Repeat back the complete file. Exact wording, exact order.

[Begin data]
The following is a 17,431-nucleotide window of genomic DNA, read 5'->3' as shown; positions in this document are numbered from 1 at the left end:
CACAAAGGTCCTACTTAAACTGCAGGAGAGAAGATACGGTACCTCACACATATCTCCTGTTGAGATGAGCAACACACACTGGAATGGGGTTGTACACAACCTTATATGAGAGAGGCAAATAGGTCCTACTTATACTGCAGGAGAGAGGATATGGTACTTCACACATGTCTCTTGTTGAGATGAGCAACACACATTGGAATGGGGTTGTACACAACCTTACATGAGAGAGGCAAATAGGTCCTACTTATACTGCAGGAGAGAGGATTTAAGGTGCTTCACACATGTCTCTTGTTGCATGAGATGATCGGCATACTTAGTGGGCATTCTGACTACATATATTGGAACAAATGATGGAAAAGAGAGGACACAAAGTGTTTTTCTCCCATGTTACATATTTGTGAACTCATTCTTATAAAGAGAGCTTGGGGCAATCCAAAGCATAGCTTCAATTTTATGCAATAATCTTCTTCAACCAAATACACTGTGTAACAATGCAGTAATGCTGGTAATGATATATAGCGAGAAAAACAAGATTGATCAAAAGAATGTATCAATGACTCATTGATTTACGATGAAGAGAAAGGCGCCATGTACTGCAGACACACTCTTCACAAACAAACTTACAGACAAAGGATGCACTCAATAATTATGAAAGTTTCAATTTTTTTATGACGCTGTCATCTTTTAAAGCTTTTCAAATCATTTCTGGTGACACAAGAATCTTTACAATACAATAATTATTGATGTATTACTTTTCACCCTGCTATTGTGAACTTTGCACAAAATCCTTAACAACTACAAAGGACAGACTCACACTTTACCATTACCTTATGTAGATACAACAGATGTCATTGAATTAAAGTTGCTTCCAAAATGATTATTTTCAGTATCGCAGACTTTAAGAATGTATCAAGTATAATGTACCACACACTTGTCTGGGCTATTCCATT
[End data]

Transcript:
The following is a 17,431-nucleotide window of genomic DNA, read 5'->3' as shown; positions in this document are numbered from 1 at the left end:
CACAAAGGTCCTACTTAAACTGCAGGAGAGAAGATACGGTACCTCACACATATCTCCTGTTGAGATGAGCAACACACACTGGAATGGGGTTGTACACAACCTTATATGAGAGAGGCAAATAGGTCCTACTTATACTGCAGGAGAGAGGATATGGTACTTCACACATGTCTCTTGTTGAGATGAGCAACACACATTGGAATGGGGTTGTACACAACCTTACATGAGAGAGGCAAATAGGTCCTACTTATACTGCAGGAGAGAGGATTTAAGGTGCTTCACACATGTCTCTTGTTGCATGAGATGATCGGCATACTTAGTGGGCATTCTGACTACATATATTGGAACAAATGATGGAAAAGAGAGGACACAAAGTGTTTTTCTCCCATGTTACATATTTGTGAACTCATTCTTATAAAGAGAGCTTGGGGCAATCCAAAGCATAGCTTCAATTTTATGCAATAATCTTCTTCAACCAAATACACTGTGTAACAATGCAGTAATGCTGGTAATGATATATAGCGAGAAAAACAAGATTGATCAAAAGAATGTATCAATGACTCATTGATTTACGATGAAGAGAAAGGCGCCATGTACTGCAGACACACTCTTCACAAACAAACTTACAGACAAAGGATGCACTCAATAATTATGAAAGTTTCAATTTTTTTATGACGCTGTCATCTTTTAAAGCTTTTCAAATCATTTCTGGTGACACAAGAATCTTTACAATACAATAATTATTGATGTATTACTTTTCACCCTGCTATTGTGAACTTTGCACAAAATCCTTAACAACTACAAAGGACAGACTCACACTTTACCATTACCTTATGTAGATACAACAGATGTCATTGAATTAAAGTTGCTTCCAAAATGATTATTTTCAGTATCGCAGACTTTAAGAATGTATCAAGTATAATGTACCACACACTTGTCTGGGCTATTCCATT